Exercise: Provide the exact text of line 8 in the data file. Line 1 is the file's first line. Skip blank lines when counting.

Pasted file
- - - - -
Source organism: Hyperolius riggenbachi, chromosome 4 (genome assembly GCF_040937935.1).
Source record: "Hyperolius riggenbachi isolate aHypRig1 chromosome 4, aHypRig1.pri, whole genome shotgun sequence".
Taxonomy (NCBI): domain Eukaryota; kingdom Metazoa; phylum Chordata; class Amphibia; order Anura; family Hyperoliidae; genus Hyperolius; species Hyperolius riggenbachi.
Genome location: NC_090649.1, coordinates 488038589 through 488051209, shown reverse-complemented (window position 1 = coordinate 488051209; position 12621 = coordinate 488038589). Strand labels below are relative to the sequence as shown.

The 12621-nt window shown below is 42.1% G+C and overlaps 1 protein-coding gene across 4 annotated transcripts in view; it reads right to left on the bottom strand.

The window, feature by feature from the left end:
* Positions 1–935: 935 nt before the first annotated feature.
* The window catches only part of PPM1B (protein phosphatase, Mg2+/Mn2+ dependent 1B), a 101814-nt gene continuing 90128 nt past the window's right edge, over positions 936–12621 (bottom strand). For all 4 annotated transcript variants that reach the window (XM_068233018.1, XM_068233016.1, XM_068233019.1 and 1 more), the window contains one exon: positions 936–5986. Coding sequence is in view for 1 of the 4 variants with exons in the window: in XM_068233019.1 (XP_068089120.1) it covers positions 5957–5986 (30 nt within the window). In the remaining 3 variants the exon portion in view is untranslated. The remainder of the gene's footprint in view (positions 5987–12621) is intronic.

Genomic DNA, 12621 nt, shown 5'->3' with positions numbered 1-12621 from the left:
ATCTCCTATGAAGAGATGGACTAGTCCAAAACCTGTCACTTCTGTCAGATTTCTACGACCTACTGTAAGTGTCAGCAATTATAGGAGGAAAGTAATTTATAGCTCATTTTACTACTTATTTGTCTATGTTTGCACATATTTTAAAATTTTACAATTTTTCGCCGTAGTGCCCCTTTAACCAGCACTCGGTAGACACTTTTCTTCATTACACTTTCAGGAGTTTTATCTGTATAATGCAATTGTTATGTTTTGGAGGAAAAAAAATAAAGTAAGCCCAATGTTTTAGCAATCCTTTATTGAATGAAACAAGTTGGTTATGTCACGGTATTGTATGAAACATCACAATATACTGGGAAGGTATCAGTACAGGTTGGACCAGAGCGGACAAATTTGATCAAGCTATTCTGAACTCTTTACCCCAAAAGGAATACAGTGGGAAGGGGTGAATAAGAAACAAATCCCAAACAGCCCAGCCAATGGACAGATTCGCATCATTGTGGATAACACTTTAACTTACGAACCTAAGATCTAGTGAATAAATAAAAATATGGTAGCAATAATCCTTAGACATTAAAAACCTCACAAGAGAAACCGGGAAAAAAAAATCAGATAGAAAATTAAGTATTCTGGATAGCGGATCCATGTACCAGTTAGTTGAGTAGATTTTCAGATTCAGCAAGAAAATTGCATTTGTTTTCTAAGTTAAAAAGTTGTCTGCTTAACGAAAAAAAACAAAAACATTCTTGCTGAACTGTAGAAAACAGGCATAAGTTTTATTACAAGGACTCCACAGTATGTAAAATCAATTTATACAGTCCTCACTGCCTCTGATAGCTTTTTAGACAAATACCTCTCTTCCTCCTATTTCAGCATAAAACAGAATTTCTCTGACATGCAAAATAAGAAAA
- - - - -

* The window catches only part of PPM1B (protein phosphatase, Mg2+/Mn2+ dependent 1B), a 101814-nt gene continuing 90128 nt past the window's right edge, over positions 936–12621 (bottom strand). For all 4 annotated transcript variants that reach the window (XM_068233018.1, XM_068233016.1, XM_068233019.1 and 1 more), the window contains one exon: positions 936–5986. Coding sequence is in view for 1 of the 4 variants with exons in the window: in XM_068233019.1 (XP_068089120.1) it covers positions 5957–5986 (30 nt within the window). In the remaining 3 variants the exon portion in view is untranslated. The remainder of the gene's footprint in view (positions 5987–12621) is intronic.